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Publication numberUS1773430 A
Publication typeGrant
Publication dateAug 19, 1930
Filing dateDec 22, 1927
Priority dateDec 22, 1927
Publication numberUS 1773430 A, US 1773430A, US-A-1773430, US1773430 A, US1773430A
InventorsMcdonnell Thomas A
Original AssigneeMcdonnell Thomas A
Export CitationBiBTeX, EndNote, RefMan
External Links: USPTO, USPTO Assignment, Espacenet
Apparatus for bending angle irons
US 1773430 A
Abstract  available in
Previous page
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Claims  available in
Description  (OCR text may contain errors)

Aug. 19, 1930- TJA, McDoNNELL.

APPARATUS `FOR BENDING ANGLE IRONS 2 sheets-Sheer 1 Filed Dec.Y 22, 4192'? M Mw M.. \\\1\3 Aug.A 179', 1930. l T, A, MCDONN'ELL Y 1,773,430

APPARATUS FORBENDING ANGLE IRoNs Filed Deo. 22, 1927 2 Sheets-Sheet 2 ATTO RN EYS Patented Aug. 19, 1930 "UNITED STATES PATENT OFFICE" l THOMAS A.. MCDONNELL, OF LAKEWOOD, OHIO APPARATUS Foa BINDING linsiemi moNs application ma December v2:2, 1927. serial in. 241,953.

The primaryA object of my `invention isto provide a. mac ine for bending various types wide variation o changes of curvature of its periphery. Clampind means are employed 1n conjunction with the mandrel for aiiixing one end of the roduct in its unfinished state to the form. ending -instrumentalities are also availed of in connection with the mandrel, with which the are relatively movable for bending the worh around the form during the stage of shaping the ultimate product. A noteworthy feature of this invention is the novel mounting of the mandrel together with the bending instrumentalities which ermits of either of the last named parts to unction as the'relatively movable element of the apparatus. This idea is carried out by mount-1n these parts so that the mandrel may beloc ed against rotation while the bendin means is moved with res ect thereto, or i the converse of this condition is desired, the bending means may be held stationary lwhile the mandrel is moved, preferably under power.

Inasmuch as the mandrel is adjustable to varying shapes of the work, the bending instrumentalities provided by this invention are adjustable in their position so that they may at all times be o eratively located with respect tothe perip ery of the mandrel. These last mentioned lnstrumentalities are further adjustable to accommodate work of various sizes. This object is achieved by including in the structure of the bending instrumentalities, means for adjusting the position of bending rollers included therein.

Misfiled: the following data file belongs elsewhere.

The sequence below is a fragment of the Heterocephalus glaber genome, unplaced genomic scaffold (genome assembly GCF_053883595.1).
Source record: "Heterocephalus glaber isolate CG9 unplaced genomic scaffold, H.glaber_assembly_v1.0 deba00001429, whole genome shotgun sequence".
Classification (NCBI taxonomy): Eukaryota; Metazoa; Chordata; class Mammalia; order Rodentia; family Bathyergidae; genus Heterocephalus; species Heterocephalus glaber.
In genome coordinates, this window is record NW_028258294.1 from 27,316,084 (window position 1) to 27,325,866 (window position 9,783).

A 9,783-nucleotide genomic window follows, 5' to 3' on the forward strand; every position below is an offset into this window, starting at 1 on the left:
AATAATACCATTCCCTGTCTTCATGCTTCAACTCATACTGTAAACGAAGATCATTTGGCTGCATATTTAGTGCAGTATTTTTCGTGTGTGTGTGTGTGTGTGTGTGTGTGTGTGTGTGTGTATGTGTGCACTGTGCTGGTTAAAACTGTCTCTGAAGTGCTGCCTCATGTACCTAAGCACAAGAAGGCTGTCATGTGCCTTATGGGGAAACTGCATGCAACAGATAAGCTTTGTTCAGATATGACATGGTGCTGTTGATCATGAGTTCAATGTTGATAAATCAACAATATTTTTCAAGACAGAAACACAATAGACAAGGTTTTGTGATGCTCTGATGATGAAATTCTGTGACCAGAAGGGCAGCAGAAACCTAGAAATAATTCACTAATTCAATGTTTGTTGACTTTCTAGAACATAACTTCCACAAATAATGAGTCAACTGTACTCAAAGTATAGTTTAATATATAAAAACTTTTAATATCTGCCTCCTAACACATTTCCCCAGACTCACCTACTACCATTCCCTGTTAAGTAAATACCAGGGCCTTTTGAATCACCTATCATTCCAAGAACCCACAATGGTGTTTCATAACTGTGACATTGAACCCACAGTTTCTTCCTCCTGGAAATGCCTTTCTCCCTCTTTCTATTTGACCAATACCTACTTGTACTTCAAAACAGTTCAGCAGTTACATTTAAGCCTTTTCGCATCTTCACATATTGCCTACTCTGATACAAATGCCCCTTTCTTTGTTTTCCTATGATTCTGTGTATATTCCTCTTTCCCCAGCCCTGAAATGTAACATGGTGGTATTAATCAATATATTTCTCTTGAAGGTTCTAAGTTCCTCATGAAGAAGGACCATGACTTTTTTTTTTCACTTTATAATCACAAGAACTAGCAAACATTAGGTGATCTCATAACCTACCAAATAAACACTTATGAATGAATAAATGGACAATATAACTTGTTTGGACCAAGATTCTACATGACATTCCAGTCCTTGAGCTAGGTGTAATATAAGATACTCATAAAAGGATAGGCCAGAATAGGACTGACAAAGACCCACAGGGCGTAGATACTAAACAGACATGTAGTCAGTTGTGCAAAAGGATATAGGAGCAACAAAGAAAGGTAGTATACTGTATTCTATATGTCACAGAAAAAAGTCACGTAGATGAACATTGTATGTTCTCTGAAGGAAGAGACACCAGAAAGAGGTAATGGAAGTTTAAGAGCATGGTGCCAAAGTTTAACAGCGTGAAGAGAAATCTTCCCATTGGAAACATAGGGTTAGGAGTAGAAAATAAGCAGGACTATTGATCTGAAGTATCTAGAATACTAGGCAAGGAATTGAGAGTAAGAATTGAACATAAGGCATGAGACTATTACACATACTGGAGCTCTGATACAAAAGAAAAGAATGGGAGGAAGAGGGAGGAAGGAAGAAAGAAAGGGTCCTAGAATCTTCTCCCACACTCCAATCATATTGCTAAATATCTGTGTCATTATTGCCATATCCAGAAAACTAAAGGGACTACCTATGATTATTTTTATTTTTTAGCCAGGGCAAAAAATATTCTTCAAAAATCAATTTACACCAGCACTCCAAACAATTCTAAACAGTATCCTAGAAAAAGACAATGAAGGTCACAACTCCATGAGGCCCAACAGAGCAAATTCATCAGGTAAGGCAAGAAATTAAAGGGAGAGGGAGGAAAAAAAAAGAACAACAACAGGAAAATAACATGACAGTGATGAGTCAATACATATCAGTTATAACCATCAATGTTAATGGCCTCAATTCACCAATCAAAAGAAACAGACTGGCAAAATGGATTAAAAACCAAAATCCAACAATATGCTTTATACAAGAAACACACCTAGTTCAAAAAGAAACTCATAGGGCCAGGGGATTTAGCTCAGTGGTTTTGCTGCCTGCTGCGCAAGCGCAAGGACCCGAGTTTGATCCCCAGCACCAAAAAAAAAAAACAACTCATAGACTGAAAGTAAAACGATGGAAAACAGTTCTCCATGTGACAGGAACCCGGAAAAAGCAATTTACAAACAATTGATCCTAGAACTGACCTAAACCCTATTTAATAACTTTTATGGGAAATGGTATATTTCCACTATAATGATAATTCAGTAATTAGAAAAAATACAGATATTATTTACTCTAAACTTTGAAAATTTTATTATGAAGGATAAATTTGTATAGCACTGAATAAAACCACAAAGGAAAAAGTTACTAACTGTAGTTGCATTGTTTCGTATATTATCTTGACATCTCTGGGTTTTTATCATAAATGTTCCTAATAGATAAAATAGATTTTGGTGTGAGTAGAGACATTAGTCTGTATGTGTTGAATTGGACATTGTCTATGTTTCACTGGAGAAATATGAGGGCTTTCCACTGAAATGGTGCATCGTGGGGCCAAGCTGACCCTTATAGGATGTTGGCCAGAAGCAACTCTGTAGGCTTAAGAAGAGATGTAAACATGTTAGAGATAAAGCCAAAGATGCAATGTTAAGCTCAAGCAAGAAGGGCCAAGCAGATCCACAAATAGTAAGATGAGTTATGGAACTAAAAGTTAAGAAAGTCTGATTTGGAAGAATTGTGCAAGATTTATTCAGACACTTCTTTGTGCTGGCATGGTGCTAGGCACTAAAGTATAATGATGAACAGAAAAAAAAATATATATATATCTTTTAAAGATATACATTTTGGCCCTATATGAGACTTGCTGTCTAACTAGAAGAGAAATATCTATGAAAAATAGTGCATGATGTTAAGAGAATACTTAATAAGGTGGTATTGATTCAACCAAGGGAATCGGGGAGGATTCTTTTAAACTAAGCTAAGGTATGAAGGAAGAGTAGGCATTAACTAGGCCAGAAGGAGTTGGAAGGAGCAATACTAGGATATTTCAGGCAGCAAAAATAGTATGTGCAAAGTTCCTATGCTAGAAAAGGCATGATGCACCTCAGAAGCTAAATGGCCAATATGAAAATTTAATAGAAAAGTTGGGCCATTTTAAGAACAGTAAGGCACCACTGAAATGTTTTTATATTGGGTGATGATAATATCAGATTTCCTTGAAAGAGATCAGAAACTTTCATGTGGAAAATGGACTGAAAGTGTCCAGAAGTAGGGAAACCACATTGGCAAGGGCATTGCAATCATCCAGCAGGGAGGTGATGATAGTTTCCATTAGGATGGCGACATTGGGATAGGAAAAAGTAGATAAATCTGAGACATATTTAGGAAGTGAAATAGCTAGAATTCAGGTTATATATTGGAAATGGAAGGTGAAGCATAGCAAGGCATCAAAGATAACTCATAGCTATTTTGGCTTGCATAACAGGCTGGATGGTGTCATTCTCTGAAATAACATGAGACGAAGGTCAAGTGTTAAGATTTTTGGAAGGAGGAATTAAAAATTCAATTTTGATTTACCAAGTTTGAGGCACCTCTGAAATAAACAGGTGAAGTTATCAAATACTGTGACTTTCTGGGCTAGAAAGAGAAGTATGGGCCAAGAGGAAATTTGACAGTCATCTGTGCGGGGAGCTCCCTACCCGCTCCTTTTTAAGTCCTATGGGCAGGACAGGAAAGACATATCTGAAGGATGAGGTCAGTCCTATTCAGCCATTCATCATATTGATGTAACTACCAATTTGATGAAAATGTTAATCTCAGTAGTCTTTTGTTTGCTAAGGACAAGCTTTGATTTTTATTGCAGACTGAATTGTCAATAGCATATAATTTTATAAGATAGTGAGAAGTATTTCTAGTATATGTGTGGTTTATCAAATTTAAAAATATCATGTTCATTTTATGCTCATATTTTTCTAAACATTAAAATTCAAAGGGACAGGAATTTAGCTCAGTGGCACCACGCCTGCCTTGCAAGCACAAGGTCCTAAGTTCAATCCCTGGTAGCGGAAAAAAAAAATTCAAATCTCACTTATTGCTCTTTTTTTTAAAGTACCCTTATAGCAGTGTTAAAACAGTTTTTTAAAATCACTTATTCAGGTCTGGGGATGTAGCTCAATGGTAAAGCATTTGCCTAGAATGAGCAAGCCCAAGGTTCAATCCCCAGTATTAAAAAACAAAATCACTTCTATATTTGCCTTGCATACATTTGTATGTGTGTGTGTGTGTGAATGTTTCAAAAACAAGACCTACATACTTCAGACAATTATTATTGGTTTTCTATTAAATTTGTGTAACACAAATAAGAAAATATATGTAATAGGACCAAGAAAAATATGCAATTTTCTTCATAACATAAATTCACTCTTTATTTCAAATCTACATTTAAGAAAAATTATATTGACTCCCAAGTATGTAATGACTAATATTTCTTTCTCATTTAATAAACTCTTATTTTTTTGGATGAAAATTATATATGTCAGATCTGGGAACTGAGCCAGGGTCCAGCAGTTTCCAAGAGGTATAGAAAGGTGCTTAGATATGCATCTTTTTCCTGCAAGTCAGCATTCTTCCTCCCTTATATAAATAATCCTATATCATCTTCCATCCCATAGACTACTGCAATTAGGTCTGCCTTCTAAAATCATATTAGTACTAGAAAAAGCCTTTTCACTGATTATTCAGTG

In order to positively hold bent portions 5 of the work on the mandrel during certain .phases of thel shaping of the finished product I provide clamping means which may be brought into o erative position as their use is required. his feature is highly important as it permits of the eilicient and ac- 55 curate operation of the ap aratus when work of comparativelyV large dimensions is being put through the machine.

As previously mentioned, the eriphery of the form or mandrel is radjusta le as to its 6o radius. Naturally, this entails a circumferential construction thereof which is segmental in character. The actual construction of my apparatus includes blocks mounted on stems or spokes'in such a manner that they o5 constitute the portion of the mandrel aforesaid. In their so called extending `positions these blocks have a spaced relation as they do in certain positions of their more collapsed state. One o the objects of this invention is to provide a mounting for these mandrel blocks which permits of the removal not only of the blocks from their carrying stems, f but also the stems from the remaining structure of the mandrel.

A still further more detailed object of the invention is to provide connecting means between the mandrel -bloclrs that permit of their adjustment in position andyet prevent any rotation thereof. This is of some importance a0 because if the blockswere permitted to turn, the periphery or shaping surface of the mandrel would be materially deformed.